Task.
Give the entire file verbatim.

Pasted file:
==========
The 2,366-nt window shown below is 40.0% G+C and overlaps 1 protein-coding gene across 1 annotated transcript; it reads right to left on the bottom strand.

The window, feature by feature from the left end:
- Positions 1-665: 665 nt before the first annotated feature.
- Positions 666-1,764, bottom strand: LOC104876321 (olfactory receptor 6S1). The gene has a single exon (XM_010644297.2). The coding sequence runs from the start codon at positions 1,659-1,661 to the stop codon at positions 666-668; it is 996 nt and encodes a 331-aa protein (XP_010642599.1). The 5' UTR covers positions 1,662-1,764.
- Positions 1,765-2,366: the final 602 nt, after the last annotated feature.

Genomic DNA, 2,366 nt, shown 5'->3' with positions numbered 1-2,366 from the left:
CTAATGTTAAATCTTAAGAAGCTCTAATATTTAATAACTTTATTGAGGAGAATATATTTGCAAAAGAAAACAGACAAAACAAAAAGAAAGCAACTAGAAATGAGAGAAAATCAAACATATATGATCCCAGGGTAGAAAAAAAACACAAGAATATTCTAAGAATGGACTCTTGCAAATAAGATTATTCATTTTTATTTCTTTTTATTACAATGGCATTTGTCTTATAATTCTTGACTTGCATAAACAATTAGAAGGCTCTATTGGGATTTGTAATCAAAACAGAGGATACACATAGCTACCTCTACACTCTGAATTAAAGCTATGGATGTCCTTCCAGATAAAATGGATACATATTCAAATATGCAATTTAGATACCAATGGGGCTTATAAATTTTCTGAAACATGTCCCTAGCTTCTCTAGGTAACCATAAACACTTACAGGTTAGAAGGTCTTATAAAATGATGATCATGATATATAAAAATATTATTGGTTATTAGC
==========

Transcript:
The 2,366-nt window shown below is 40.0% G+C and overlaps 1 protein-coding gene across 1 annotated transcript; it reads right to left on the bottom strand.

The window, feature by feature from the left end:
- Positions 1-665: 665 nt before the first annotated feature.
- Positions 666-1,764, bottom strand: LOC104876321 (olfactory receptor 6S1). The gene has a single exon (XM_010644297.2). The coding sequence runs from the start codon at positions 1,659-1,661 to the stop codon at positions 666-668; it is 996 nt and encodes a 331-aa protein (XP_010642599.1). The 5' UTR covers positions 1,662-1,764.
- Positions 1,765-2,366: the final 602 nt, after the last annotated feature.

Genomic DNA, 2,366 nt, shown 5'->3' with positions numbered 1-2,366 from the left:
CTAATGTTAAATCTTAAGAAGCTCTAATATTTAATAACTTTATTGAGGAGAATATATTTGCAAAAGAAAACAGACAAAACAAAAAGAAAGCAACTAGAAATGAGAGAAAATCAAACATATATGATCCCAGGGTAGAAAAAAAACACAAGAATATTCTAAGAATGGACTCTTGCAAATAAGATTATTCATTTTTATTTCTTTTTATTACAATGGCATTTGTCTTATAATTCTTGACTTGCATAAACAATTAGAAGGCTCTATTGGGATTTGTAATCAAAACAGAGGATACACATAGCTACCTCTACACTCTGAATTAAAGCTATGGATGTCCTTCCAGATAAAATGGATACATATTCAAATATGCAATTTAGATACCAATGGGGCTTATAAATTTTCTGAAACATGTCCCTAGCTTCTCTAGGTAACCATAAACACTTACAGGTTAGAAGGTCTTATAAAATGATGATCATGATATATAAAAATATTATTGGTTATTAGC